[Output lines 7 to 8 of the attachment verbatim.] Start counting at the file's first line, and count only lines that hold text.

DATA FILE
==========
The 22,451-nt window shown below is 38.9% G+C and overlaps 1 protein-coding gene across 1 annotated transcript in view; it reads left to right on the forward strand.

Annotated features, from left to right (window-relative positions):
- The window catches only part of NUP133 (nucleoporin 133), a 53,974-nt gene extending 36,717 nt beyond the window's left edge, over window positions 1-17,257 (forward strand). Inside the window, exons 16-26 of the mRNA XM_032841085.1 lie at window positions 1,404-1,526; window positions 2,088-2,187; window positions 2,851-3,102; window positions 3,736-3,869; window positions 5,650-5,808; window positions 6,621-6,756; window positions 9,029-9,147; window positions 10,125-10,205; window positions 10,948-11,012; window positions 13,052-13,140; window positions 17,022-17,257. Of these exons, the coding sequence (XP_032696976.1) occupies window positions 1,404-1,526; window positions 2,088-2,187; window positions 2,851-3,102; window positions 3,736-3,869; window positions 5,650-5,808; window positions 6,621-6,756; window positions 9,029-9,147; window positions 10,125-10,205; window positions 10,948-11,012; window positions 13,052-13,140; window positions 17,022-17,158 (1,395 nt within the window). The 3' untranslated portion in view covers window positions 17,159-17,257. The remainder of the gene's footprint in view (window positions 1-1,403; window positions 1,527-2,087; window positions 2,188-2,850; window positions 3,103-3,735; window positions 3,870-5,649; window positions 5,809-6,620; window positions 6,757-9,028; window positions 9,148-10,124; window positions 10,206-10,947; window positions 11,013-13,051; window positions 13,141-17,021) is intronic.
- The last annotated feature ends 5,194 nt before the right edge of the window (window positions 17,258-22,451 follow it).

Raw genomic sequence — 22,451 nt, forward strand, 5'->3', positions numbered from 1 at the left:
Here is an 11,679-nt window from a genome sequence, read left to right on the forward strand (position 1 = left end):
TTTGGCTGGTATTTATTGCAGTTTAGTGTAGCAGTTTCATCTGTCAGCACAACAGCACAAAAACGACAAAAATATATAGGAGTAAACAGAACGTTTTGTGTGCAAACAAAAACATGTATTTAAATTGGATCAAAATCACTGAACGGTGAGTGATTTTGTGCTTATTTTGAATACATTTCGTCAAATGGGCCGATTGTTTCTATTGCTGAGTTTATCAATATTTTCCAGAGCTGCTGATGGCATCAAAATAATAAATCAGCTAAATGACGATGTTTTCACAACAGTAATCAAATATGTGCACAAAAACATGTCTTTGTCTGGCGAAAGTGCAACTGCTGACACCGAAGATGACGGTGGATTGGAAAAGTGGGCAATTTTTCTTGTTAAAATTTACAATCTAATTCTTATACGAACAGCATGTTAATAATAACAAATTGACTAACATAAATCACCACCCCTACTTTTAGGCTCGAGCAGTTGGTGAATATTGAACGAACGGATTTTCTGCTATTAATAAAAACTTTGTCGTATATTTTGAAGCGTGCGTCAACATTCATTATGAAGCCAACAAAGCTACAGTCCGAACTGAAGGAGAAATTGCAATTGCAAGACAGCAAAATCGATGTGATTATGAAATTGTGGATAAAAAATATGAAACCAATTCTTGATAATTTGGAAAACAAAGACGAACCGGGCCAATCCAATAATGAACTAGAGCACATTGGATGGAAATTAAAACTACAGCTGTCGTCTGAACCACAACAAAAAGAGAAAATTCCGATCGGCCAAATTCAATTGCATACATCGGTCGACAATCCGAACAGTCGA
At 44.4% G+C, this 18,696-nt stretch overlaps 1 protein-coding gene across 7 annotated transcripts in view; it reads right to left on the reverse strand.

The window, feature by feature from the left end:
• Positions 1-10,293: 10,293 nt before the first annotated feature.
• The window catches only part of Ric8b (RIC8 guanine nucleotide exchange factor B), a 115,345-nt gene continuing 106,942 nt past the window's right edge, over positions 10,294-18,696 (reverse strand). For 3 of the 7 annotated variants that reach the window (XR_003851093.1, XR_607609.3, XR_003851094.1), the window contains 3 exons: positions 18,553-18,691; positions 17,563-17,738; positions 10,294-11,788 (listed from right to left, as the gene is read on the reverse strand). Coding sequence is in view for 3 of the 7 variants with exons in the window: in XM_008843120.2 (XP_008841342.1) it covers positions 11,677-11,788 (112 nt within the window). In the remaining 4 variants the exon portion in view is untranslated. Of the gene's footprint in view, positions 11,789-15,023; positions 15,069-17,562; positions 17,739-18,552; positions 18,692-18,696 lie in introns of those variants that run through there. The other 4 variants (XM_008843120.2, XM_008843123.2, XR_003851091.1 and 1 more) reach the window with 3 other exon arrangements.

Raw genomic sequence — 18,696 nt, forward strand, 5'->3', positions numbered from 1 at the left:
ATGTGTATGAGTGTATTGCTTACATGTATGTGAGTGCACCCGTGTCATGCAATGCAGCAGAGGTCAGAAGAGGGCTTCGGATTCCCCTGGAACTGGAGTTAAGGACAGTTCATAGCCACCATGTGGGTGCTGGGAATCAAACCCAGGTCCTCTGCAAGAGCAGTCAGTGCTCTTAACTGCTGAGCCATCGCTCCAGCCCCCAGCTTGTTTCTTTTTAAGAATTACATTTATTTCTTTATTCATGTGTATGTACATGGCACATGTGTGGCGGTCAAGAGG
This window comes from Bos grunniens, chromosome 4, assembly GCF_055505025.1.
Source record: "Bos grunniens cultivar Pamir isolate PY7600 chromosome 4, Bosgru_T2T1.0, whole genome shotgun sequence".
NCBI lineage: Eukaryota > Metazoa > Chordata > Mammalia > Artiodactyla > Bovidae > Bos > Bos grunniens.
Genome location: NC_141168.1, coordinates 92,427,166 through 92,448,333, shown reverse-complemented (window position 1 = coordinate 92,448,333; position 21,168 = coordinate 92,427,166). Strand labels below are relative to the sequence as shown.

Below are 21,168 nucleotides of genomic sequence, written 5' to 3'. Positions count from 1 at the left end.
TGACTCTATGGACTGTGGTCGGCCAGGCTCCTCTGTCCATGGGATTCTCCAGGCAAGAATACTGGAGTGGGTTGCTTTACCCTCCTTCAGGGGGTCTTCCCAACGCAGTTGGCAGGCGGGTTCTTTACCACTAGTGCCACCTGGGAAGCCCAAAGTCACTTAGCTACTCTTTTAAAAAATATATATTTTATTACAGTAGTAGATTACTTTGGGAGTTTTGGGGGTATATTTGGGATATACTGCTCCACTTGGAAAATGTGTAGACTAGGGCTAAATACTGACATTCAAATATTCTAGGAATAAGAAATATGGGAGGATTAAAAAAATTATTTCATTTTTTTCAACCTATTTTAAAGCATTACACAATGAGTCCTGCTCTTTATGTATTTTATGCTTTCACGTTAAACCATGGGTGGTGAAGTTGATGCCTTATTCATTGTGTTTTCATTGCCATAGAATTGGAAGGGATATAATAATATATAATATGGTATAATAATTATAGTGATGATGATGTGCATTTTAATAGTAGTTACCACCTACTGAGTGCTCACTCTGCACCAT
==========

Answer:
TTTGGCTGGTATTTATTGCAGTTTAGTGTAGCAGTTTCATCTGTCAGCACAACAGCACAAAAACGACAAAAATATATAGGAGTAAACAGAACGTTTTGTGTGCAAACAAAAACATGTATTTAAATTGGATCAAAATCACTGAACGGTGAGTGATTTTGTGCTTATTTTGAATACATTTCGTCAAATGGGCCGATTGTTTCTATTGCTGAGTTTATCAATATTTTCCAGAGCTGCTGATGGCATCAAAATAATAAATCAGCTAAATGACGATGTTTTCACAACAGTAATCAAATATGTGCACAAAAACATGTCTTTGTCTGGCGAAAGTGCAACTGCTGACACCGAAGATGACGGTGGATTGGAAAAGTGGGCAATTTTTCTTGTTAAAATTTACAATCTAATTCTTATACGAACAGCATGTTAATAATAACAAATTGACTAACATAAATCACCACCCCTACTTTTAGGCTCGAGCAGTTGGTGAATATTGAACGAACGGATTTTCTGCTATTAATAAAAACTTTGTCGTATATTTTGAAGCGTGCGTCAACATTCATTATGAAGCCAACAAAGCTACAGTCCGAACTGAAGGAGAAATTGCAATTGCAAGACAGCAAAATCGATGTGATTATGAAATTGTGGATAAAAAATATGAAACCAATTCTTGATAATTTGGAAAACAAAGACGAACCGGGCCAATCCAATAATGAACTAGAGCACATTGGATGGAAATTAAAACTACAGCTGTCGTCTGAACCACAACAAAAAGAGAAAATTCCGATCGGCCAAATTCAATTGCATACATCGGTCGACAATCCGAACAGTCGA
At 44.4% G+C, this 18,696-nt stretch overlaps 1 protein-coding gene across 7 annotated transcripts in view; it reads right to left on the reverse strand.